Were it not for the significance of this date, I might be writing about the mathematics of this day. But on the 11th day of the 11th month of 1918, at the 11th hour, the firing stopped to conclude World War I. I have previously posted what my grandfather, then a Captain in the U. S. Army and stationed in France, wrote in his diary on this day – see “My Grandfather’s Diary entry for this day, 11 November 1918“.
As readers of this blog know, I am the son of an Air Force officer and the grandson of an Army officer. I was raised with the understanding that there was honor in service. But I have always wondered if others feel the same way, especially those who have the power and the ability to do something about it.
I am not quite sure what we as a society think of this day. We tend to glorify combat and we elevate the concept of being a soldier to almost heroic and mythical standards. Yet, when a soldier has completed his or her tour of duty, we as a society tend to ignore them. The recent revelations coming out of Dover, Delaware, speak to the lack of regard we have for those who served and died in service to this country.
When politicians speak of the military, it is often done in glowing terms but it is also done with an eye to the military-industrial complex that dominates this country. Every politician (left or right) speaks for a strong defense but the money they spend goes to the bureaucracy and the companies that build our multi-billion dollar weapons systems. Very little of the money spent on defense these days goes to those who must use the weapons systems; very little money goes to support the veterans after they have completed their service. In fact, when monies are cut from the Defense Department budget, it is often cut first from the Veterans Administration. We have passed laws that say that a veteran, called to active duty, can have their job back when they have completed their tour of duty. Yet many veterans are unemployed and homeless; is that how we say thank you?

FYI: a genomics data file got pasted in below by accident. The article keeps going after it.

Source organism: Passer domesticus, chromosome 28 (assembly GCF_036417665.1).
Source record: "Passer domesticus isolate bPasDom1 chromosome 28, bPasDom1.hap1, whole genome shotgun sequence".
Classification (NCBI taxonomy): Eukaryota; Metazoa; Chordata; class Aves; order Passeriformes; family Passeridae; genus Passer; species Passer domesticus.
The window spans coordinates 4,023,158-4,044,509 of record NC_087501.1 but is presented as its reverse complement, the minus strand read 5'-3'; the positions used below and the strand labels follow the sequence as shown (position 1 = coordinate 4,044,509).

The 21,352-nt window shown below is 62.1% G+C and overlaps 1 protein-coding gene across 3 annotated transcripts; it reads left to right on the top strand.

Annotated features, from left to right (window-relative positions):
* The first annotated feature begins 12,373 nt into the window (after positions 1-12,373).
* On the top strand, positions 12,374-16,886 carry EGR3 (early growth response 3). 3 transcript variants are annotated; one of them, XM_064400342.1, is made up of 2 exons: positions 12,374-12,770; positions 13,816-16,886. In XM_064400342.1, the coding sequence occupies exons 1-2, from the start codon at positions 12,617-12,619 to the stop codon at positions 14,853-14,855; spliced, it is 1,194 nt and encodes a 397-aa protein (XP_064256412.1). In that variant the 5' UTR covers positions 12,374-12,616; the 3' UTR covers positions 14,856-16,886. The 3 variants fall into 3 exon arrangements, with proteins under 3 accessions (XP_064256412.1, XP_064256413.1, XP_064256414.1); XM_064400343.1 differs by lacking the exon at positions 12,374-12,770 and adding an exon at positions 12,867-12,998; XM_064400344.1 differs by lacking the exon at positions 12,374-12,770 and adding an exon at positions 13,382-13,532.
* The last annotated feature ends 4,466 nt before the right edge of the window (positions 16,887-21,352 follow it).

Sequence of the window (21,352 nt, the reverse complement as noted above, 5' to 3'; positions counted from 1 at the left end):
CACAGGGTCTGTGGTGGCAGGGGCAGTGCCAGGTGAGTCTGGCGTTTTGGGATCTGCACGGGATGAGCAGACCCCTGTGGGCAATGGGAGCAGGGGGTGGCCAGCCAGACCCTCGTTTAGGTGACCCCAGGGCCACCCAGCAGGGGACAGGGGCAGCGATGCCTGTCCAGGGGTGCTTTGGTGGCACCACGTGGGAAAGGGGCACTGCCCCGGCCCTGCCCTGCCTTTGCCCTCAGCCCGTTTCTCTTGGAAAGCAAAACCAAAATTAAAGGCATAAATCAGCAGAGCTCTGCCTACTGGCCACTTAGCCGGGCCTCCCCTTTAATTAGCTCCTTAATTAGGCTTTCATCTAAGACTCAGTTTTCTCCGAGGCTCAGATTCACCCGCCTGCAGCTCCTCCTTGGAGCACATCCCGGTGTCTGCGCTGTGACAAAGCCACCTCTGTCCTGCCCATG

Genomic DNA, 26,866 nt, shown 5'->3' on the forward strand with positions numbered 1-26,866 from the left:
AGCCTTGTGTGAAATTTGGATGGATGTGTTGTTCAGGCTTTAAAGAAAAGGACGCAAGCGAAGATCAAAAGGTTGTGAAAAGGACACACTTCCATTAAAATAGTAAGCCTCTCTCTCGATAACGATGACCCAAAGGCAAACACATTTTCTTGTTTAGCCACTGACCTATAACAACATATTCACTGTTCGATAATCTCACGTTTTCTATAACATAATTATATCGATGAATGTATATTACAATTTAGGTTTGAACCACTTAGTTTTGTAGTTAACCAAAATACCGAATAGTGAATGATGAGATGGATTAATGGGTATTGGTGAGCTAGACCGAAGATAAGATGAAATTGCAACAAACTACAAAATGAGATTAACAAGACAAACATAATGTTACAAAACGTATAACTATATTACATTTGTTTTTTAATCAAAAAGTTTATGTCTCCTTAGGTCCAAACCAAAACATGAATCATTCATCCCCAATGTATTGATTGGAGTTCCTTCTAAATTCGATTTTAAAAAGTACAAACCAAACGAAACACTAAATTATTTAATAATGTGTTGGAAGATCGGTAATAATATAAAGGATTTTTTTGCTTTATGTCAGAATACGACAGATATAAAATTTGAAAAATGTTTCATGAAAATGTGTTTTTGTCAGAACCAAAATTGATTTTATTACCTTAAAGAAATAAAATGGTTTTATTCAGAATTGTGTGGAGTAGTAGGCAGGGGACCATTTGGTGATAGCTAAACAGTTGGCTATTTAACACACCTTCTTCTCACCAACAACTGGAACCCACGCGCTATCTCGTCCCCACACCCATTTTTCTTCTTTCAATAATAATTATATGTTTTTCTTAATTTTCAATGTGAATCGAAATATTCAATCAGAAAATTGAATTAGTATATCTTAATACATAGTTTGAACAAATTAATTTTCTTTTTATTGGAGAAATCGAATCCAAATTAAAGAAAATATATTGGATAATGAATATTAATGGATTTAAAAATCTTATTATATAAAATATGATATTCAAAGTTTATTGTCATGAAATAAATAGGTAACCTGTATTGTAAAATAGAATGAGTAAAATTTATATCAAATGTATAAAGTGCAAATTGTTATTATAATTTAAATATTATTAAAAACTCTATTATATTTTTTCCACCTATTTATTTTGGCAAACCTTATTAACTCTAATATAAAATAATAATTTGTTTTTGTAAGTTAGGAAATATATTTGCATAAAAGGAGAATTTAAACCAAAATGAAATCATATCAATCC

My grandfather’s diary gave me insight into the First World War. It allowed me to look at what happened there. The armistice that was declared on 11/11/1918 only meant that the shooting stopped. When the politicians were done, the seeds for the Second World War were planted.
We have been fighting a war in Iraq and Afghanistan for over ten years now. Yes, the troops in Iraq will all be home by Christmas but that doesn’t mean that when the New Year starts they all won’t be sent to Afghanistan. Or we will find some other war to fight.
No matter what anyone says, peace can never come from the barrel of a gun,. The monies that we spend on war are destroying the economy of this country and yet we are willing to keep spending money we don’t have. And yet we will not cut the funding for wars that cannot be won. If we want peace, we must work for peace, not simply fight on in hopes of victory.
Today, this is a national holiday. Banks and schools are closed, there will be no mail delivered and many government offices will be closed. But the stores are open and there are sales and bargains galore. Against that backdrop, I hope that you will pause and think about what today really is about. I hope that you will honor those who have served this country, no matter where or no matter when, by making sure that their service and sacrifice was not in vain. I hope you will work to make sure that peace is that standard by which we live and that all have sufficient food, housing, and medical coverage.